The Building Tradesman Newspaper

Friday, March 09, 2018

News Briefs

By The Building Tradesman

Bowling benefit for U-M cancer center 

CHELSEA  – The Ann Arbor Electrical Joint Apprenticeship Training Center’s Union 4 Life breast cancer charity will host its annual Charity Bowling Night on Saturday, April 14 at the Airport Lanes Bowling Complex in Jackson.

Tickets for the event are $30 per person or $55 per couple and include 3 games, shoe rental costs and dinner. Activities at the event will include bowling, a silent auction, 50/50 raffle and a cash bar. All proceeds from the event go to the University of Michigan Comprehensive Cancer Center’s Breast Cancer Research program.

“The Bowling Night is a great family-friendly event for all ages,” Union 4 Life member Pat Ulanowicz said. “You can come out, listen to music and spend quality time with your whole family while supporting a great cause.”

Founded in 2012 by the AAEJATC Training Director John Salyer and the AAEJATC/IBEW Local 252 Apprentices, Union 4 Life has raised more than $70,000 for the cancer center. The charity has raised $20,000 each year for two consecutive years, and it is hoping to increase that number in 2018.

“The events we host and the money we raise all go directly toward funding breast cancer research,” Union 4 Life Public Relations Director Hope Salyer said. “Our donations help get research started at UMCCC before grants can be obtained, which allows the doctors to focus on their research rather than worry about getting funded.”

Union 4 Life has hosted many fundraising events to help raise money including annual golf outings, 5k walk/runs, bowling tournaments, sporting clays, archery shoots and motorcycle poker runs. The charity’s next fundraiser will be the 5th Annual Charity Golf Outing at Eagle Crest Golf Course in Ypsilanti, Mich. on Saturday, April 14, 2018.

For more information on the Bowling Night or 5th Annual Golf Outing visit or

Goodbye coal, says Consumers Energy 

JACKSON - Consumers Energy closed seven of its twelve coal-fired generating plants in Michigan in 2016 – more than any investor-owned utility that year, resulting in a 38 percent carbon intensity reduction from 2008 levels. And they're just getting started with removing coal from their supply chain.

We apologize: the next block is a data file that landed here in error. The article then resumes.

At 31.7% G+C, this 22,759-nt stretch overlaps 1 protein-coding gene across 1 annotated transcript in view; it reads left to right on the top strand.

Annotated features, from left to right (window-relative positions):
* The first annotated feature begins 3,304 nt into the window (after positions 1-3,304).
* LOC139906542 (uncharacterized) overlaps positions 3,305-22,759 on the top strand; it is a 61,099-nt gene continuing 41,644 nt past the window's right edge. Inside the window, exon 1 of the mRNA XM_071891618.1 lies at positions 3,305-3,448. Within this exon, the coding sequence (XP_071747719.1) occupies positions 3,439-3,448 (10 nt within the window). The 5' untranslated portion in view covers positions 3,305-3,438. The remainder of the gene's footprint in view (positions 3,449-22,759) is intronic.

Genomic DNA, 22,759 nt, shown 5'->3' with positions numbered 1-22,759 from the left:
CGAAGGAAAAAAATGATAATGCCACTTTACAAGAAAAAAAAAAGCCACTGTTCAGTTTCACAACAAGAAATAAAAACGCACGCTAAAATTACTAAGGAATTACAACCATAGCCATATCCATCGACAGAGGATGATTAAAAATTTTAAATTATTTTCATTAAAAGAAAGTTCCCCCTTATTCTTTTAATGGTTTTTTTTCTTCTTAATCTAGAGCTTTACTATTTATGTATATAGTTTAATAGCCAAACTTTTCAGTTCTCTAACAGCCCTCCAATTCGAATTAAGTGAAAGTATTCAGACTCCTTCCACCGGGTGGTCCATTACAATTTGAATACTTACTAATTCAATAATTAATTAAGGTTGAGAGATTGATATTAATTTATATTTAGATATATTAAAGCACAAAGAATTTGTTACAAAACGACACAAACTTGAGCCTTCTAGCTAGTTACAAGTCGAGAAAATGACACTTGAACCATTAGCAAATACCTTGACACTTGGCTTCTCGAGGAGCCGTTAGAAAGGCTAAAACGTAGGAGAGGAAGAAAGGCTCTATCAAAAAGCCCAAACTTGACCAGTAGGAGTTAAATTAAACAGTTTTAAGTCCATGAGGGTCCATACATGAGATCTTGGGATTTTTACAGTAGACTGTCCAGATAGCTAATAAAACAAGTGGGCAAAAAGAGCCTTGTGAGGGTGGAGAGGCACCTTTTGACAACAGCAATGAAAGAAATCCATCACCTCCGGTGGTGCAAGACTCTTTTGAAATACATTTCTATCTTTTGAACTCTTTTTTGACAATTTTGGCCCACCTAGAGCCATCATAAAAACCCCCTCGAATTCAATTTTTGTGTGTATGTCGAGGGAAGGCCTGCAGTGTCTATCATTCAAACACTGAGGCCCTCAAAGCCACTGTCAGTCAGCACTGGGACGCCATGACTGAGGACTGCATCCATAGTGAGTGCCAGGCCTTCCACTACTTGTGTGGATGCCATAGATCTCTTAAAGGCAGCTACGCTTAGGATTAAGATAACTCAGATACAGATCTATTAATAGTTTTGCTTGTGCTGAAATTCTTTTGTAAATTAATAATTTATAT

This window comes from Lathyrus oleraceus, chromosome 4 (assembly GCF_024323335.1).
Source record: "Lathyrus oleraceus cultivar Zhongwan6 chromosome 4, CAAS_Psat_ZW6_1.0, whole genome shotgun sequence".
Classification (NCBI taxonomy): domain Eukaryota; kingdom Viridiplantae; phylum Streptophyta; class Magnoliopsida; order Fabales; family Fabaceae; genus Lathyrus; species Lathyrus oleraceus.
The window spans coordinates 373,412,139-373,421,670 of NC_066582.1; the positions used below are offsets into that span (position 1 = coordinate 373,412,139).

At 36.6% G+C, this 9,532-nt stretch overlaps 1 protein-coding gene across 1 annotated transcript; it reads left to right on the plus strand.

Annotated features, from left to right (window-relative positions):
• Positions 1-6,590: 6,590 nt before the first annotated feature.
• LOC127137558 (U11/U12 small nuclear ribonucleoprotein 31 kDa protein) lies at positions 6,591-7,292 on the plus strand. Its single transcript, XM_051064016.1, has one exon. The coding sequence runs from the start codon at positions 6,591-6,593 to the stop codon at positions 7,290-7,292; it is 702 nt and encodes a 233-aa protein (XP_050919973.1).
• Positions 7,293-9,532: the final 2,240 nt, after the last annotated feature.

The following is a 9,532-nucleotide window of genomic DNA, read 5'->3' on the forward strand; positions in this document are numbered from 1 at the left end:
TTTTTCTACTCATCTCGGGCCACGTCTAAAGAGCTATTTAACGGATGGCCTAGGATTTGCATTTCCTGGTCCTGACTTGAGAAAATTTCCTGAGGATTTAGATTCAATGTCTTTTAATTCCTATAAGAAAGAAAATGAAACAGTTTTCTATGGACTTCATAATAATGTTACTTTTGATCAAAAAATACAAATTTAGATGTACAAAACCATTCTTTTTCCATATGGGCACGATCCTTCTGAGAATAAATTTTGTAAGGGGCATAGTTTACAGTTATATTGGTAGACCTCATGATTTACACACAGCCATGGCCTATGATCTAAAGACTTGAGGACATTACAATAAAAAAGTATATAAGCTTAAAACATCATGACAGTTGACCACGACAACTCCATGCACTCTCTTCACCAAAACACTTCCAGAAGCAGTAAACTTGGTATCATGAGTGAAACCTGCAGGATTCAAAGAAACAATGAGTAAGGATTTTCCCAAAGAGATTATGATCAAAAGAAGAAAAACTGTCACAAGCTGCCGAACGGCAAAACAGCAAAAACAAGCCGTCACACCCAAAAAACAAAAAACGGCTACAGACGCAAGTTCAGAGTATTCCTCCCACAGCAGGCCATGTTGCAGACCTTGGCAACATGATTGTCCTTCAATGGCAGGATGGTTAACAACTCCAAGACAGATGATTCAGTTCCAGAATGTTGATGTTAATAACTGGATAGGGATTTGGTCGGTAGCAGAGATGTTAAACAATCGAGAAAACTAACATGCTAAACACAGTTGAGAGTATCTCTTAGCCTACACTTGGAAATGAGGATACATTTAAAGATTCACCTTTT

On Feb. 19, Consumers Energy announced that the utility has adopted a goal of an 80 percent reduction in carbon emissions and zero use of coal by 2040.

“Our actions speak louder than words and we have a track record of doing more than is required," said Patti Poppe, president and CEO of Consumers Energy & CMS Energy. "Our actions to date have reduced our carbon intensity by 38 percent, reduced our water usage by 35 percent and avoided over one million cubic yards of landfill disposal. We are still not satisfied. The goals announced today represent our further commitment to leave Michigan far better than we found it, because we live here, too,” 

Consumers Energy said it is "embracing a cleaner, leaner vision focused primarily on reducing energy usage and adding additional renewable energy sources, such as wind and solar." The utility owns and operates two wind farms – the Lake Winds and Cross Winds energy parks – and operates two utility-scale solar projects at Western Michigan and Grand Valley State universities. In addition, the company utilizes energy from the Apple Blossom wind park; and co-owns the Ludington Clean Pumped Storage facility, a hydroelectric plant on Lake Michigan.

The company is also investing in modernizing its natural gas infrastructure across the state, which is more safely delivering energy to Michigan customers while reducing greenhouse gas emissions as gas is transported.